Another Red-Sky Sunday

Sunrise at Hayefield Feb 10 08

Text and photos ©Nancy J. Ondra

We seem to be in a pattern of changeable Sundays here in southeastern PA, with stunning sunrises followed by decidedly unpretty conditions. Here’s the same sky just 15 minutes later, looking rather ominous:

Sunrise at Hayefield Feb 10 08

Well, at least we had a bit more freezing fog, which is bad on the roads but nice on some of the plants that still look good, such as Sedum rupestre ‘Angelina’.

Sedum rupestre 'Angelina'

There were also some striking frost patterns on the car windows this morning.

Window frost

In the process of wandering around taking photos for a future post on another topic, I noticed that the ‘Breda Giant’ medlar (Mespilus germanica) fruits are still hanging on. They’re hardly show-stopping, but they’re kind of cool, in an eccentric sort of way.

Mespilus germanica (medlar) fruit

And, I discovered that my witch hazel (Hamamelis vernalis ‘Purpurea’; now ‘Washington Park’) is in full bloom. I walk past it a dozen times a day and see it right outside my office window and didn’t even notice. When I saw it in a mail-order catalog as ‘Purpurea’, I automatically assumed that the leaves were purple and immediately ordered it. I wish I would have read the description.

Hamamelis vernalis 'Washington Park' ('Purpurea')

I wouldn’t even call the flower color purple; it’s more of a pinkish red. And it doesn’t seem to have much scent either, unfortunately. Well, the boys are busy eating their breakfast, and I guess I’d better get busy too. The wind is picking up, so I think a day of indoor seed-sowing is in order. I hope the rest of you have something spring-like in mind to do today, either inside or out.

Alpacas at breakfast

6 responses to this post.

  1. Cool photo of the sedum and the blue pot, love ‘the boys having breakfast’.

    Frances at Faire Garden

    Thanks, Frances. The boys love the boys having breakfast too! And dinner. And Lama Treats. Especially Lama Treats.
    -Nan

  2. Gads, this weather! I must say, if you hadn’t said it was a Hamamelis, I’d have thought you were showing a photo of *very* dispirited Echinacea purpurea! But I’ll admit, I like it! Which is more than I can say for 50 mph winds. I’ve already lost power once today and am waiting to see what the afternoon brings…

    I’m glad you appreciate it, anyway, Elly. I hope all stays well at Hawk’s Haven. At the moment, the sky outside my window is clear blue, and yet it is snowing like all get out. What a wild day here in PA!
    -Nan

  3. Nancy . the pictures are beautiful, as the boys are !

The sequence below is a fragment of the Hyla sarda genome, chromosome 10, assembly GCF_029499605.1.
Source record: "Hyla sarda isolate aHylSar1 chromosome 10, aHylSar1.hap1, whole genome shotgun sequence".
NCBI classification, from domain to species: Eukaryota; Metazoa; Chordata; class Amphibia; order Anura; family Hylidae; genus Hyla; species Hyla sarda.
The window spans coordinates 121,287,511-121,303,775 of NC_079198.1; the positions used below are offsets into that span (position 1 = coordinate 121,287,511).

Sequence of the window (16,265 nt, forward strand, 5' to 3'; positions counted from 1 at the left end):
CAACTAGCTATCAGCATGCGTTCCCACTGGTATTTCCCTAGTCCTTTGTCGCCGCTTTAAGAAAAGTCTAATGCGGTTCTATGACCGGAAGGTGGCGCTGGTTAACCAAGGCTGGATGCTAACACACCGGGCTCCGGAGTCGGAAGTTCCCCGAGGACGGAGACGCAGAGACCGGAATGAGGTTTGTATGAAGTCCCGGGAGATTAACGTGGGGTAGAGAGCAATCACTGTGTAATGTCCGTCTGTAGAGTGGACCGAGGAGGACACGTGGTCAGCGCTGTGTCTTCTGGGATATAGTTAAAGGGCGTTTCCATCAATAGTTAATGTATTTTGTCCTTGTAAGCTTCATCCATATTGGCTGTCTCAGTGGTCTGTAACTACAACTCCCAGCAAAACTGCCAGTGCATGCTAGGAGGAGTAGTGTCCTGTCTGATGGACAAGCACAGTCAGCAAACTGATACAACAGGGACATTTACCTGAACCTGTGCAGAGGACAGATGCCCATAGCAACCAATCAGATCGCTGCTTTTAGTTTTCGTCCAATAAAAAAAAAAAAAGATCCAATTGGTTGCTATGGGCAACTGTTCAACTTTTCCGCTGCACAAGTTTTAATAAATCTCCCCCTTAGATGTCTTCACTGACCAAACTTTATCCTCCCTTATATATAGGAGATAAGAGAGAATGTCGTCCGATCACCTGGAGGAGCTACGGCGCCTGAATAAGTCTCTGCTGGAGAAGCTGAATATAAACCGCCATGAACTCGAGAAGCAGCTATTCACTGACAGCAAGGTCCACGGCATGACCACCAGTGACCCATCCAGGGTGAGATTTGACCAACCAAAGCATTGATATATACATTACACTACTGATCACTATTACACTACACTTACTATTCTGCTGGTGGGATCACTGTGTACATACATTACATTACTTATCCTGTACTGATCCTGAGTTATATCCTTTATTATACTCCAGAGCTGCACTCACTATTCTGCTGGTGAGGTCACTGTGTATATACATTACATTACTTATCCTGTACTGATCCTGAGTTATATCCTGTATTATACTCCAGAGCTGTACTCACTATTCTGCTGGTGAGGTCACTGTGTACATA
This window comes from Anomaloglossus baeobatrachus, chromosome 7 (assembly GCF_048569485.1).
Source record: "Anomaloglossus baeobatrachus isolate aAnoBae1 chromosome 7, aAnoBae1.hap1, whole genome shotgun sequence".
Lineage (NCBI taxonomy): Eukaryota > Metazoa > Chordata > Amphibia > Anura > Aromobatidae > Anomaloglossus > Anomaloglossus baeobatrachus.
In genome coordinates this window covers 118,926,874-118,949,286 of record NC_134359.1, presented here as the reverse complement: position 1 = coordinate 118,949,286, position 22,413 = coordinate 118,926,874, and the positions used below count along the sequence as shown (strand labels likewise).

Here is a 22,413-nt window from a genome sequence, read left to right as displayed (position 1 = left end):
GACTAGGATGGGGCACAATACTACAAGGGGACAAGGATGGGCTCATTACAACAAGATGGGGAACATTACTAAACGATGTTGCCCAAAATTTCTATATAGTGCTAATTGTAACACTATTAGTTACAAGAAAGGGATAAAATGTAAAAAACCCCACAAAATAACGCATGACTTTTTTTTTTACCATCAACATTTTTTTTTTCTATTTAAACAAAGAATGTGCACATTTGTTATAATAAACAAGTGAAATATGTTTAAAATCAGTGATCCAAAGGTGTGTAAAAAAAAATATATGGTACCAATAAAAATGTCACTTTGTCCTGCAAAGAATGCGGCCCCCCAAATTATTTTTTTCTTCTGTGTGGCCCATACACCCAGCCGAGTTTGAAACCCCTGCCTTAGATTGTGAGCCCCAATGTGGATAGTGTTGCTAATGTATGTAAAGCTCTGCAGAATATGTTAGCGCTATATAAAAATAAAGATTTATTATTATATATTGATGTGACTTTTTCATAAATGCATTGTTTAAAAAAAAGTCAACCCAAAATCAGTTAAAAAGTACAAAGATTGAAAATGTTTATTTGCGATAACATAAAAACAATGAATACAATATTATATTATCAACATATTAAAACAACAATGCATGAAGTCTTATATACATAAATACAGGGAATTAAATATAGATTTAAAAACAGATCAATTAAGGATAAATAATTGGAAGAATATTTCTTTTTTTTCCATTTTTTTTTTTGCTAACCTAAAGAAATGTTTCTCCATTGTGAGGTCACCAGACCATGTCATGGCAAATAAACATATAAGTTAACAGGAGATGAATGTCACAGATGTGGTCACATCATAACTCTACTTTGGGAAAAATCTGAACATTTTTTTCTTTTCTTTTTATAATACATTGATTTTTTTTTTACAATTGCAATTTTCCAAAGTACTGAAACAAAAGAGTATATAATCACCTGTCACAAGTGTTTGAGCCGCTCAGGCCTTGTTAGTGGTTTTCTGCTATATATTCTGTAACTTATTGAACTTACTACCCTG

I love red skies even though they may be a bit of a handfull .. love your site too !
    I was once “rushed” by lamas (got between them and the food thing) so I’m cautious about big animals .. well .. anything bigger than my cat Sophie ? LOL
    Joy : )

    Thanks, Joy! It’s great to see you here. I’ve been around only a few llamas, and I know some can be very gentle, but I definitely wouldn’t want to get in their way. Fortunately, my alpacas are much smaller. And while the boys take their meals very seriously (what little they get, other than hay), they’re as careful to respect my space as I am to respect theirs. Now, Sophie, I imagine, can go anywhere she pleases, whenever she pleases. But I suspect getting pounced on by her wouldn’t be particularly traumatic; rather the opposite, really!
    -Nan

  4. Posted by Anonymous on February 11, 2008 at 4:17 pm

    Thanks for the glimpse of your PA morning. That sky is gorgeous! We had very similar weather, with the strong, gusty winds. Nasty stuff! Today is just as cold but the winds aren’t as strong.
    It’s a great day for reading blogs. Glad I found yours :)
    Love the sedum with the lovely blue ‘bell’ or whatever it is, and I must admit I like the ‘purple’ witch Hazel!
    Your ‘boys’ are sweet :)
    I was chuckling while reading about you ordering 66 pkts of seeds. It’s an obsession, yes, but a much healthier one than some :)

    Isn’t that sedum awesome? It does make a striking contrast to the blue cloche. And quite right about the seed addiction. There aren’t too many other addictions that make the world a prettier place for everyone!
    -Nan

  5. I forgot to comment on this–or Blogger was in one of its no-comments-allowed snits–that photo of the Sedum ‘Angelina’ with the blue cloche-like accent sends me into raptures. It’s just so colourdrenched, and I LIKE it when it gets that curious orange-rust colour. Part of mine is in a big cement planter in the greenhouse for the winter, the rest is buried under about eight feet of snow….

    Oh, you lucky girl, to have a greenhouse! I do love that blue cloche; it’s too small to serve any real cloche-like purpose, but it makes a great color accent.
    -Nan

  6. Hi Nan, Just checking back to see your comment answer and realize I came up as ‘anonymous’. What sedum is that? Kathy’s (our youngest) boyfriend is a green roof gardener and works with sedums. They gave me a wonderful dish garden for my birthday last year with several kinds in it. What a gorgeous little garden it is! It sparked my interest in learning more about sedum :)
    I may just plant some seeds for winter sowing today!

    The sedum is Sedum rupestre ‘Angelina’. There are so many terrific little sedums, but ‘Angelina’ is my favorite.

    Good luck with your seed sowing. Sounds like a great post topic for your blog!
    -Nan

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